**The purpose** of the investigation is to show the necessity of using modern ideas about the law of error distribution for observations involved in the categories of the “Non-classical error theory of measurements” (NETM) in the process of performing high-precision ballistic definitions of gravitational acceleration. These definitions are characterized by large volumes, which according to the H. Jeffreys’ theory, professor at the University of Cambridge, automatically takes them beyond the bounds of the classical concepts about the errors of measurements law. These outdated views about the distribution law of errors of large volume measurements are the main obstacles to improve the methodology of these highly precise and important definitions. **The research methodology** is provided by the NETM-procedures that was designed to control the probabilistic from of the statistical distribution of absolute high-precise ballistic measurements *g* with large sample volumes based on H. Jeffreys’ recommendations and on the principles of hypothesis testing theory. **The main result** of the research is to carry out NETM-diagnostics of a metrological situation with the ballistic gravimeter FG-5 after some improvements of the program of the observation. This method of diagnostics is based on the use confidence intervals to the estimates of asymmetry and kurtosis of the obtained samples of measurements *g* with the following application of the Pearson’s -test to determine the significance of the deviations of its distribution from the established norms. In accordance with the categories of the NETM, such norms are the Gauss’s and Person-Jeffreys’s laws, since only they ensure the non-singularity of the weight function of the sample, and therefore the possibility of obtaining non generate estimates *g* during the mathematical processing of measurements. **Scientific novelty:** using the possibilities of the new important tool in the field «Data analysis» using the NETM to improve the technique of the high-precise measurements *g*, which are performed in a complicated metrological situation with the necessity of taking into account a number of non-stationary sources of systematic errors. **The practical significance** of the research is in use of NETM-diagnostics of the probabilistic form of the distribution of measurements *g* in order to improve the methodology of these highly precise determinations. The investigation seeks reasons for the deviations of errors distributions from established norms providing metrological literacy of the high-precise large-scale measurements.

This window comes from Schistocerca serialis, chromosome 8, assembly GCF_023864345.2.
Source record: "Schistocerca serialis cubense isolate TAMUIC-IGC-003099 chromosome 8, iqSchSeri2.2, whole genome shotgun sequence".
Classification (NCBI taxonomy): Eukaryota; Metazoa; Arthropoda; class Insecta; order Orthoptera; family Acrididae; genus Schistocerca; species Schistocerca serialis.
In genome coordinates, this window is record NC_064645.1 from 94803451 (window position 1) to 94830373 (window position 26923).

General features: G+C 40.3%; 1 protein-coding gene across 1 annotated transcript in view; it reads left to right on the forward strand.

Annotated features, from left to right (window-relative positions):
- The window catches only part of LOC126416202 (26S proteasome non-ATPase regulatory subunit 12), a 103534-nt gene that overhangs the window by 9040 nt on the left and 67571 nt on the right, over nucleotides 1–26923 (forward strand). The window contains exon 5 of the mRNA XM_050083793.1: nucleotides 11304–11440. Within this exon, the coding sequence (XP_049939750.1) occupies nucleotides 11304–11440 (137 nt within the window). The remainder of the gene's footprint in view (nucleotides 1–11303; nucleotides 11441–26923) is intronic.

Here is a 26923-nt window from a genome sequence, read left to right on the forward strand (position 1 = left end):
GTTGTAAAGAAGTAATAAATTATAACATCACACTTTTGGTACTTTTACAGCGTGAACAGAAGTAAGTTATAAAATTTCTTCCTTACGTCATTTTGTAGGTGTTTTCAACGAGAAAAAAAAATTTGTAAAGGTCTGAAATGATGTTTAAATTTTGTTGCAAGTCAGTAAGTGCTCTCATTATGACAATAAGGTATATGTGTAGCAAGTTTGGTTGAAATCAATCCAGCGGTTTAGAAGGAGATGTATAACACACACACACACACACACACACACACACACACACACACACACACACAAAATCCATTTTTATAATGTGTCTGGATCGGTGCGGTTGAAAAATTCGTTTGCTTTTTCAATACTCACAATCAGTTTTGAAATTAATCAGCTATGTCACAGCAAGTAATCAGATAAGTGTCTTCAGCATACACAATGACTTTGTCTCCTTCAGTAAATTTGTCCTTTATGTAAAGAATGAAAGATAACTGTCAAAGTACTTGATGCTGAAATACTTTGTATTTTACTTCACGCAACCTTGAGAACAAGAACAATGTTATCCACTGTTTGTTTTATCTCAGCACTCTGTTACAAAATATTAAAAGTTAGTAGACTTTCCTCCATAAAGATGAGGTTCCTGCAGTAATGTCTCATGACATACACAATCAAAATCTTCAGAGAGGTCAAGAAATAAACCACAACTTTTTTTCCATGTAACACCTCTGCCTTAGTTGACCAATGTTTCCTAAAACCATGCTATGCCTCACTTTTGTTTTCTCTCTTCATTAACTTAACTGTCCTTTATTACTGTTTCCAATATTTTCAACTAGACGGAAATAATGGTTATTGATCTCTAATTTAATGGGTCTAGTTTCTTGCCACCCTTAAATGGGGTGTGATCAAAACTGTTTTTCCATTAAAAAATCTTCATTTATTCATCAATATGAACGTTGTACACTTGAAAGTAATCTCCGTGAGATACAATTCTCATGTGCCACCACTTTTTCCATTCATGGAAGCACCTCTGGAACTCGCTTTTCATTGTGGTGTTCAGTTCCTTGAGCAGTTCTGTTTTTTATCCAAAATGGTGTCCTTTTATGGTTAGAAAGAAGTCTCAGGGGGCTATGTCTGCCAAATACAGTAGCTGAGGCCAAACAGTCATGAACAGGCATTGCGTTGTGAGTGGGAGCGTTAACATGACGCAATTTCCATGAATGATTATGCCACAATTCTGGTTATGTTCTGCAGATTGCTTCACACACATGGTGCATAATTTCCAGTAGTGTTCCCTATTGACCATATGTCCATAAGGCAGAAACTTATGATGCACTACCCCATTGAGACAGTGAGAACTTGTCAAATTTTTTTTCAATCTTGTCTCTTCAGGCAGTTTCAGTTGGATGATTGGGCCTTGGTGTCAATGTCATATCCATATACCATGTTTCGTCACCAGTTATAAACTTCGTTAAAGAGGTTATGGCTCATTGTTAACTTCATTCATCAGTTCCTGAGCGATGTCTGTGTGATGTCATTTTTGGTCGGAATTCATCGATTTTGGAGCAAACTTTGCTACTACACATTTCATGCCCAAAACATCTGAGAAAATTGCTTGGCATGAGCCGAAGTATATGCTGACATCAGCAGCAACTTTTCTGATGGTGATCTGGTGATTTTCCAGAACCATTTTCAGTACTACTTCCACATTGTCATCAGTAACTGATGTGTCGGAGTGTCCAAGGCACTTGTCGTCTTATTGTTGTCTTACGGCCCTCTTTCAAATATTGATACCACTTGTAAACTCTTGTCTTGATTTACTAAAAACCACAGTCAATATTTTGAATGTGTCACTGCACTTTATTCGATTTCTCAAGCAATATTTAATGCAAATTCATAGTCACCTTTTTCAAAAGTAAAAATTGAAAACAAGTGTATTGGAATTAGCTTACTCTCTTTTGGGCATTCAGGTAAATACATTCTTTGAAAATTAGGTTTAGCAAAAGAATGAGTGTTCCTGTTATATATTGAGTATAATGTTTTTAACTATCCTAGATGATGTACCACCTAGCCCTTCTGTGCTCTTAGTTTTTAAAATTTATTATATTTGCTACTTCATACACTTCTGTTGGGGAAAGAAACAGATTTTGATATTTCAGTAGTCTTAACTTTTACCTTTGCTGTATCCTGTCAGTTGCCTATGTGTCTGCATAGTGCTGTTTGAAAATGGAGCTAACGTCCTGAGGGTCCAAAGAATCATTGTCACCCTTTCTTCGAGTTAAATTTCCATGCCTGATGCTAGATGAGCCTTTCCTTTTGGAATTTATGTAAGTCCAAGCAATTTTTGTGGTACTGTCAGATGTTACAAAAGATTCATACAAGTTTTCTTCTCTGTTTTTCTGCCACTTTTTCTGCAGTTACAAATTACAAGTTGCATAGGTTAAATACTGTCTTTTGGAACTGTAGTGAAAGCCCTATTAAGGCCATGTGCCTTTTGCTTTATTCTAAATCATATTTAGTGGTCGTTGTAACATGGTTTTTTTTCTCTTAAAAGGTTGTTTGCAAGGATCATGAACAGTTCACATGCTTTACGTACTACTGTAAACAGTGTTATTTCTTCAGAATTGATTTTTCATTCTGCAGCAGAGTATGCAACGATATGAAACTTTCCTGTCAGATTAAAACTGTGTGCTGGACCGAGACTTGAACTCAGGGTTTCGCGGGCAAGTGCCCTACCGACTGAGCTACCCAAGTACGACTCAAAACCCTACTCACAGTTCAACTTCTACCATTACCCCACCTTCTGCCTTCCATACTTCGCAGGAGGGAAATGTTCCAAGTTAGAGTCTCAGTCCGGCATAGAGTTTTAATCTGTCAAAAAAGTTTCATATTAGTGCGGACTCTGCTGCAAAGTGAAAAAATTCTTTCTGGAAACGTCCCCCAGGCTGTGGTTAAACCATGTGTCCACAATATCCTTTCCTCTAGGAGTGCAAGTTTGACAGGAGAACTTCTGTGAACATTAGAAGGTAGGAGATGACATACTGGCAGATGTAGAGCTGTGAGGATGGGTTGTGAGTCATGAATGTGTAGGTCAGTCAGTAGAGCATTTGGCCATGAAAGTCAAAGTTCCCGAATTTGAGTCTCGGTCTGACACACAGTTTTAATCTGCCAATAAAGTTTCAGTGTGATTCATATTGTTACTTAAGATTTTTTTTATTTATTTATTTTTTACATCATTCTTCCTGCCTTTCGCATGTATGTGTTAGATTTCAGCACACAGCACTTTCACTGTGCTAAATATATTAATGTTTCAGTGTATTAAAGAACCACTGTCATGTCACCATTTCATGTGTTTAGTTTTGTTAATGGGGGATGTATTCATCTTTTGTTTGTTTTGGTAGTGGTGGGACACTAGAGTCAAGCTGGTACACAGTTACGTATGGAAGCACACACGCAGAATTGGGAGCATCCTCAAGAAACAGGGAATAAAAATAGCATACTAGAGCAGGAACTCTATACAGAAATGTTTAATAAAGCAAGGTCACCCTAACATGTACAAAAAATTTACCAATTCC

1. Arnautov, G. P., Koronkevich, V. P., & Stus, Yu. F., (1982). The Interferometer of the absolute lazers ballistic gravimeter. Institut avtomatici i elektrometrii SO AN USSR, Novosibirsk, Preprint 196. 37 p.

2. Bessel, F. W. (1818). Fundamenta astronomiae. Konigsberg.

3. Bessel, F. W. (1838). Untersuhungen uber die Wahrscheinlichkeit der Beobachtungs-fehle. Astronomische Nachrichten, b. 15, 369.

https://doi.org/10.1002/asna.18380152502

4. Bolshev, L. N., & Smirnov, N. V. (1983). Tables of Mathematical Statistics. Moscow: Science. (in Russian).

5. Borodachev, N. A. (1950). The Main Questions of the accuracy of the Theory of Manufacture. Editor A. N. Kolmogorov. Moscow - Leningrad: AS USSR Publ., 360 p, [In Russian].

6. Bruevich, N. G. (Editor). (1973). Production Accuracy in the Mechanic and Instrument engineering.

7. Cramér, H. (1946). Mathematical methods of statistics. 1946. Department of Mathematical SU.

https://doi.org/10.1515/9781400883868

8. Doolittle, C. L. (1910). Results of Observations with the zenith telescope and the Wharton reflex zenith tube. The Astronomical Journal, XXVI, 608, Albany.

https://doi.org/10.1086/103828

9. Doolittle, C. L. (1912). Results of observation with the zenith telescope and the Wharton reflex zenith tube. The Astronomical Journal, 27, 133-138.

https://doi.org/10.1086/103979

10. Dvulit, P., & Dzhun, I. (2017). Application of methods of the non-classical error theory in absolute measurements of Galilean acceleration. Geodynamics, (22), 7-15.

https://doi.org/10.23939/jgd2017.01.007

11. Dzhun, I. V. (1969). Pearson Distribution of type VII in the errors of Observations of Latitude Variations. Astrom. Astrofiz. 2, 101 ̵ 115.

12. Dzhun, I. V. (1974). Analysis of parallel Latitudinal Observations performed under the general program. Extended abstract of Cand. Degree of Phis. - Math. Sci.: spec. 01.03.01 "Astrometry and Celectial Mechanics". Kyiv: Institute of mathematics of AS USSR.